Within the Asian markets, adventure games continue to be popular in the form of visual novels, which make up nearly 70% of PC games released in Japan.
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only that combat is not the primary activity." Some puzzles are criticized for the obscurity of their solutions, for example, the combination of a clothes line, clamp, and deflated rubber duck used to gather a key stuck between the subway tracks in The Longest Journey, which exists outside of the game's narrative and serves only as an obstacle to the player.
Games that require players to navigate mazes have also become less popular, although the earliest text-adventure games usually required players to draw a map if they wanted to navigate the abstract space.
With the onset of graphic adventures, the text adventure fell to the wayside, though the medium remains popular as a means of writing Interactive Fiction (IF), which tend to be focused more on the narrative through player exploration and discovery rather than puzzle solving.
Interactive fiction may include puzzles, but these tend to be incorporated as part of the narrative in comparison to being specifically added as gameplay that must be solved to continue within adventure games.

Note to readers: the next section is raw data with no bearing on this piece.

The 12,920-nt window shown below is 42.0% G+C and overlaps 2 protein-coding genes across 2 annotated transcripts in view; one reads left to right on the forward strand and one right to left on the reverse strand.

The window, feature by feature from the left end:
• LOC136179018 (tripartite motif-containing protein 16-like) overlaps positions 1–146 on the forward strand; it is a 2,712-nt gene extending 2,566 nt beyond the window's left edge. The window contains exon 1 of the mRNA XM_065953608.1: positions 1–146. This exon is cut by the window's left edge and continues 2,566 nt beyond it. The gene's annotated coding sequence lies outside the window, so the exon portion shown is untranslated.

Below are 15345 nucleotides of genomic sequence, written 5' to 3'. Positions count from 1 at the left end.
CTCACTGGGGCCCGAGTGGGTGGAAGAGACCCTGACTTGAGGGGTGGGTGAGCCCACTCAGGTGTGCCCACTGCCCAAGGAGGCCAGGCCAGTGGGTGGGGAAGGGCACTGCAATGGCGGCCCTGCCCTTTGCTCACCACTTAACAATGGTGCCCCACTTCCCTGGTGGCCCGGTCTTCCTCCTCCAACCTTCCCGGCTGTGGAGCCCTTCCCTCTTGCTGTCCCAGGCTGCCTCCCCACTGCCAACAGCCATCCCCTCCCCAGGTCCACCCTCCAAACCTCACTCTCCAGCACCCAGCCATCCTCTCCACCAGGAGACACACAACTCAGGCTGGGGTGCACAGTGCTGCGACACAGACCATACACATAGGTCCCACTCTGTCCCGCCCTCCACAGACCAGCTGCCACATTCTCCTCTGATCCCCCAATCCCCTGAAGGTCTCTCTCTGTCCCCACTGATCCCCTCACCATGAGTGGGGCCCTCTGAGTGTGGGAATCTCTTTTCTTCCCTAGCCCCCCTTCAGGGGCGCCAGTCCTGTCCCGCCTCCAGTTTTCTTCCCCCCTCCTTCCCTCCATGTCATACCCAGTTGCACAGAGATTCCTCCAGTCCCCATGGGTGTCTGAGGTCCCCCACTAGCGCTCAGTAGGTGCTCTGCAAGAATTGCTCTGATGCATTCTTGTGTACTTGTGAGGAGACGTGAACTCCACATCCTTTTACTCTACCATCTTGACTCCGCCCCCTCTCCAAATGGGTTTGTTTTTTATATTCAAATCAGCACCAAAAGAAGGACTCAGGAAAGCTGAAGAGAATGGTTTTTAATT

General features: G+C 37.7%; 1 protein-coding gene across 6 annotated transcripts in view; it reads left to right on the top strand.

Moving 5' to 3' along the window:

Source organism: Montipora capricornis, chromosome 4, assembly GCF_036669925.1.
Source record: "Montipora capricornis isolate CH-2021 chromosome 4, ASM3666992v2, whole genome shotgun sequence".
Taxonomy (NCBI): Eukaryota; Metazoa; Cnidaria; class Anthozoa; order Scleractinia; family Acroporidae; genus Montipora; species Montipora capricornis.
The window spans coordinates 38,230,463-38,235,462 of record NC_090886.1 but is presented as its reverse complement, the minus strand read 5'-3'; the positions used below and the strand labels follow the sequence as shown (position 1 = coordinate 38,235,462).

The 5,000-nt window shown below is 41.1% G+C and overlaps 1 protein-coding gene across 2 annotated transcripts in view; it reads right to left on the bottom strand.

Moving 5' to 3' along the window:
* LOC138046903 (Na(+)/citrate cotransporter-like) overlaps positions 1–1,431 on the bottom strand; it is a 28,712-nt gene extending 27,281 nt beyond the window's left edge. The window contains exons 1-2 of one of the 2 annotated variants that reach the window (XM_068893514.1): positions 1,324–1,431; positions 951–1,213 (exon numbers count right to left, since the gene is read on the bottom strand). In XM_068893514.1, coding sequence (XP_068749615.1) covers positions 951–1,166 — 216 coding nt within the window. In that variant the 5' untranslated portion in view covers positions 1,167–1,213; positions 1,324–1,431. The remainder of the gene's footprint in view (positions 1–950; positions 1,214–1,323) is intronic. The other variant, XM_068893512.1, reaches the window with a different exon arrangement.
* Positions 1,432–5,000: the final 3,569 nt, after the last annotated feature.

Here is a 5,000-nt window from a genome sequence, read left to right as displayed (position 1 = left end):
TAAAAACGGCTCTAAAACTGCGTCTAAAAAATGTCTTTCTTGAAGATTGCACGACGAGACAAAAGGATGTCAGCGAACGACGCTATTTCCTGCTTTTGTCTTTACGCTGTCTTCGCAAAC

Many point-and-click games would include a list of on-screen verbs to describe specific actions in the manner of a text adventure, but newer games have used more context-sensitive user interface elements to reduce or eliminate this approach.
Often, these games come down to collecting items for the character's inventory, and figuring where is the right time to use that item; the player would need to use clues from the visual elements of the game, descriptions of the various items, and dialogue from other characters to figure this out.For example, by putting a deflated inner tube on a cactus to create a slingshot, which requires a player to realize that an inner tube is stretchy.Since adventure games are driven by storytelling, character development usually follows literary conventions of personal and emotional growth, rather than new powers or abilities that affect gameplay.Story-events typically unfold as the player completes new challenges or puzzles, but in order to make such storytelling less mechanical, new elements in the story may also be triggered by player movement.The primary failure condition in adventure games, inherited from more action-oriented games, is player death. For the board game genre, see Adventure board game. For games that take place in real life, see Real-life room escape.